As the government becomes larger, it has an increasing conflict of interest with the free flow of information. Every Big Government program is sold with a mixture of wild promises and manipulated data. When these claims are proved false, there is no one to sue. Politicians face few consequences beyond potential remove from office in a future election for misleading the public, and frankly the re-election rate for incumbents is so high that Big Government con artists really don’t have that much to worry about.
ObamaCare, for example, is one of the most titanic frauds in American history. It was sold with promises that its authors knew were false. One of these con jobs was the CLASS Act, which just vanished in a puff of bureaucratic smoke. It was supposed to offset $86 billion of ObamaCare’s cost. It did this by collecting premiums in advance from healthy people, and assuming there wouldn’t be significant outlays for many years. In the long run, it was so laughably unsustainable that Obama’s own Department of Health and Human Services just announced they wouldn’t even try to defend it any more.
Everyone involved in this scam knew the CLASS Act was a turkey. They just needed to keep the scam going long enough to claim $86 billion of “savings” from a program that would generate a surge of government revenue in the early years, then collapse into hopeless insolvency. The Congressional Budget Office just sent out an email advising Capitol Hill staff that repeal of the CLASS Act would have zero effect on the deficit – an official admission that the $86 billion in “savings” it supposedly represented was a lie.
What would happen to a private business that sold a fantastically expensive product under such fraudulent premises? What consequences would the Occupy Wall Street crowd demand for such despicable corporate criminals? Would it satisfy them to know that a few of the executives might lose their jobs, and slide into very comfortable retirements, a couple of years after the fraud was made public?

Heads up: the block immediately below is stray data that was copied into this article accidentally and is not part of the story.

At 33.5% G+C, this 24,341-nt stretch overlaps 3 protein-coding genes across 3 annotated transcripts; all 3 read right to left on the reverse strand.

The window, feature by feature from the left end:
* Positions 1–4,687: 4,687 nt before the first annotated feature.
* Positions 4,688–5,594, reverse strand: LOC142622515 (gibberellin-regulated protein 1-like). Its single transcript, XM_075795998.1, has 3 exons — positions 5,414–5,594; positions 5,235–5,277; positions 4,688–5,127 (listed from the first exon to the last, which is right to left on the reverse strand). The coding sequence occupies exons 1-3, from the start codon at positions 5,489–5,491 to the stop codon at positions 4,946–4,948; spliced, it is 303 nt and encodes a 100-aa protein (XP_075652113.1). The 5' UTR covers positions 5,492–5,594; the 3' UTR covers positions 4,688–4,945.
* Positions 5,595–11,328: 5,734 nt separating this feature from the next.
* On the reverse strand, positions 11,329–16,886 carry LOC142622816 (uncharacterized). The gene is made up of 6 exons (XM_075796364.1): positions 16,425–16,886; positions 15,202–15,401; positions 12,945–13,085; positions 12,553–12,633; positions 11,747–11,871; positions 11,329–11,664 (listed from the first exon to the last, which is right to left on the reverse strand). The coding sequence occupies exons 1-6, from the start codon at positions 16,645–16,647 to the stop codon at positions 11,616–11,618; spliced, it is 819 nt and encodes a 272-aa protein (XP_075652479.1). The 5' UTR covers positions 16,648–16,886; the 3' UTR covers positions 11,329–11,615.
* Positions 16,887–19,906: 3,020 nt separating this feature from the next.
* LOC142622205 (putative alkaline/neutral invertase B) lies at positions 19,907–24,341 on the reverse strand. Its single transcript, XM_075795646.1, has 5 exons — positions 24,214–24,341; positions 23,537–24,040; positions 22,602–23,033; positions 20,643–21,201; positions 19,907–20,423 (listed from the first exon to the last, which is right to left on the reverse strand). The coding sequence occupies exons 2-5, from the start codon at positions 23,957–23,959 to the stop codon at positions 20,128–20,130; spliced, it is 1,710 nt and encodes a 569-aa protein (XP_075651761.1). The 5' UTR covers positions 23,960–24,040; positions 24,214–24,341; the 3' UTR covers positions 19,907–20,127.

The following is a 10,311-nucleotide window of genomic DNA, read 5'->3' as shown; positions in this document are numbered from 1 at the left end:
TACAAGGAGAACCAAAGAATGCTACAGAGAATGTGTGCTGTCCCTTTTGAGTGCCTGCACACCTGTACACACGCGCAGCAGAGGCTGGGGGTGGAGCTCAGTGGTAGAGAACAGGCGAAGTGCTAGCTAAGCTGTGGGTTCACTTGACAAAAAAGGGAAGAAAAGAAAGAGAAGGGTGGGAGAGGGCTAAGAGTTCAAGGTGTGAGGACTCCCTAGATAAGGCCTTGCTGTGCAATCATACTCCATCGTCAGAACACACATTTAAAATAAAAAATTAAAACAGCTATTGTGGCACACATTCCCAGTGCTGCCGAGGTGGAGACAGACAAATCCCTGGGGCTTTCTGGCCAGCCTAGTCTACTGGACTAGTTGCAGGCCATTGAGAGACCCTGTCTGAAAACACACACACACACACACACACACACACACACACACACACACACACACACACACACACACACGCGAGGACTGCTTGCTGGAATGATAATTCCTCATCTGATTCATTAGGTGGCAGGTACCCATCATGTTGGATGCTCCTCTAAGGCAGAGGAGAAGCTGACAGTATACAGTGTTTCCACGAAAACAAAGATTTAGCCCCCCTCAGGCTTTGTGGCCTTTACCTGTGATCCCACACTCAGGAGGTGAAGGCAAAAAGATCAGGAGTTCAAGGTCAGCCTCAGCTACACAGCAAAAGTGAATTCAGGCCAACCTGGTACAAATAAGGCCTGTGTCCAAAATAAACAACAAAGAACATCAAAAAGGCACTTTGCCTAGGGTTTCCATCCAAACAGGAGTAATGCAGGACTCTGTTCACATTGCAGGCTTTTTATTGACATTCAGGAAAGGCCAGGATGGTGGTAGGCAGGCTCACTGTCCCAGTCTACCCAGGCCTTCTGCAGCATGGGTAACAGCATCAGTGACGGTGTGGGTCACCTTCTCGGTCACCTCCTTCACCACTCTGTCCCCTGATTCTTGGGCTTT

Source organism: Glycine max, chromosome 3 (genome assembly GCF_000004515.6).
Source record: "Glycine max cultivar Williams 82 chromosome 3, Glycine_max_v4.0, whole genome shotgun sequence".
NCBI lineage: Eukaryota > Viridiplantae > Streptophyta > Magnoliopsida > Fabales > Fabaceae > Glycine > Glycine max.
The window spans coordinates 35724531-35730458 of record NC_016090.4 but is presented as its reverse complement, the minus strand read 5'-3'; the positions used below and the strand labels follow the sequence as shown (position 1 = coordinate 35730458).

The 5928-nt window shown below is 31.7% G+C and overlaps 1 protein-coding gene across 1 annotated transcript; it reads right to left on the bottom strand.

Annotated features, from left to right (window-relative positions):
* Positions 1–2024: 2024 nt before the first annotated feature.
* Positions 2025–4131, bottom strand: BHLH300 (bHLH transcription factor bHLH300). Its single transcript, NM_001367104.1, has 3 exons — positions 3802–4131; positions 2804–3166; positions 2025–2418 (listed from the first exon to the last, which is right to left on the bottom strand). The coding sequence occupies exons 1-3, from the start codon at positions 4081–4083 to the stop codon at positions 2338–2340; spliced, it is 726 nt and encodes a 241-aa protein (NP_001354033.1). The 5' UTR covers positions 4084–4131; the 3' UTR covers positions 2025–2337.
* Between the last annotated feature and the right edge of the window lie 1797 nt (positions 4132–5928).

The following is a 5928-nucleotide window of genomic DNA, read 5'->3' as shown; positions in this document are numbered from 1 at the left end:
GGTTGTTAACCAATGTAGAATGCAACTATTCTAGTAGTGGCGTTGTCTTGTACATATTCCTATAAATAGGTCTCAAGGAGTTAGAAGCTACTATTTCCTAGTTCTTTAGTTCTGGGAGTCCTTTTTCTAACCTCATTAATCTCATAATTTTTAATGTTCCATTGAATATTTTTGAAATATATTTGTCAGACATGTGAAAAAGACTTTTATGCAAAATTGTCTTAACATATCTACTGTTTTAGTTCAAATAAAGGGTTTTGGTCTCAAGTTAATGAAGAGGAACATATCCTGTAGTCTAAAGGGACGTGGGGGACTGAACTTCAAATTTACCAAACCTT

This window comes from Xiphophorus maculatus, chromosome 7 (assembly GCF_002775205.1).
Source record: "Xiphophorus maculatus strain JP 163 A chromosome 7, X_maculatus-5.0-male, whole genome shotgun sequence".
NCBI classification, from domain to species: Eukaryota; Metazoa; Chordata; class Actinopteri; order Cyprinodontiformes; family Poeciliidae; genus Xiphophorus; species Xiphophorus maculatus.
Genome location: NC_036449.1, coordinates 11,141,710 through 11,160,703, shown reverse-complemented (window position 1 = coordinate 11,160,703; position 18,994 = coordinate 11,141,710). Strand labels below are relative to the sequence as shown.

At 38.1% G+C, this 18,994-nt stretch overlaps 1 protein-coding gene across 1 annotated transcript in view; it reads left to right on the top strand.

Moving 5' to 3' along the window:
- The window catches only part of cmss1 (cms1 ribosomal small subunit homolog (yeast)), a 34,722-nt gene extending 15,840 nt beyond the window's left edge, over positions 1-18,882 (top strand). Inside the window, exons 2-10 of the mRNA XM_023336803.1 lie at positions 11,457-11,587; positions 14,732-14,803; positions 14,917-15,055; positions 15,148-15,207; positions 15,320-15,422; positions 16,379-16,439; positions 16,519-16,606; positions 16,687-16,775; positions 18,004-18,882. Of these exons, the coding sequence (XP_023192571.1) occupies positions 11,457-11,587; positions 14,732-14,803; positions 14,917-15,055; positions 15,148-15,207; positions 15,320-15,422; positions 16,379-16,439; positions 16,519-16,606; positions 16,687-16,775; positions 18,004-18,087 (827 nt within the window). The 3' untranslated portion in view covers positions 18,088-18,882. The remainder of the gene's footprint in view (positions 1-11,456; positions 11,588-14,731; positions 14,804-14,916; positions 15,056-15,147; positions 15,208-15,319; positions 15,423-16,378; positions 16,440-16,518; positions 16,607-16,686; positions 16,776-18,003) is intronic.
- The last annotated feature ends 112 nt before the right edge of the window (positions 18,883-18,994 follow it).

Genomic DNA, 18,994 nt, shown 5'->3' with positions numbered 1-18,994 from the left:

The last sin against capitalism is collusion, where powerful forces conspire to rig the marketplace, changing the rules to benefit themselves. In the modern environment, this is almost impossible to do without an alliance between Big Government and Big Business. Uncle Sam is a partner in every rigged market, a consultant to every monopoly. Big Labor has become nothing but a squadron of government-supported anti-competitive mega-corporations, operating within “markets” Big Government has shaped to their liking with compulsive force, not least by blocking any attempt by corporations or non-union workers to escape from them. Other “markets” were created out of thin air, at staggering expense to captive taxpayers, for the benefit of companies like Solyndra and SunPower.
All of the “too big to fail” horrors denounced by Occupy Wall Street depended on government power: regulations carefully tailored to choose “winners” and “losers,” and a vast Treasury funded by compulsory taxes spending billions to over-ride the voluntary transactions made by free citizens. The one “partner” who pops up in every corrupt arrangement is the government. Corruption becomes endemic as Big Government and Big Business fuse into one indistinguishable, unsustainable mass.
The solution to this problem does not lie in chopping Big Business down to size. Competition will do that nicely, if it is allowed to flourish. Competition is freedom. It’s how the millions of individuals in a free society are persuaded to allocate resources. The true enemy of freedom is always coercion. Look behind poverty and you will find force. The hot buzz word today is “frustration,” and that is caused by the absence of competition. Corporations can be unappealing, and they make plenty of boneheaded mistakes… but only the government has the compulsive power to be “unfair” without breaking the law.
Some of the OWS protesters say that all they want is a fair chance. Fairness requires honesty, and chance implies risk. Honesty and risk are the meat and drink of free people. Don’t waste your time looking for them in a world where the State decides what everyone “deserves,” and the only way to change its mind is to plead with it.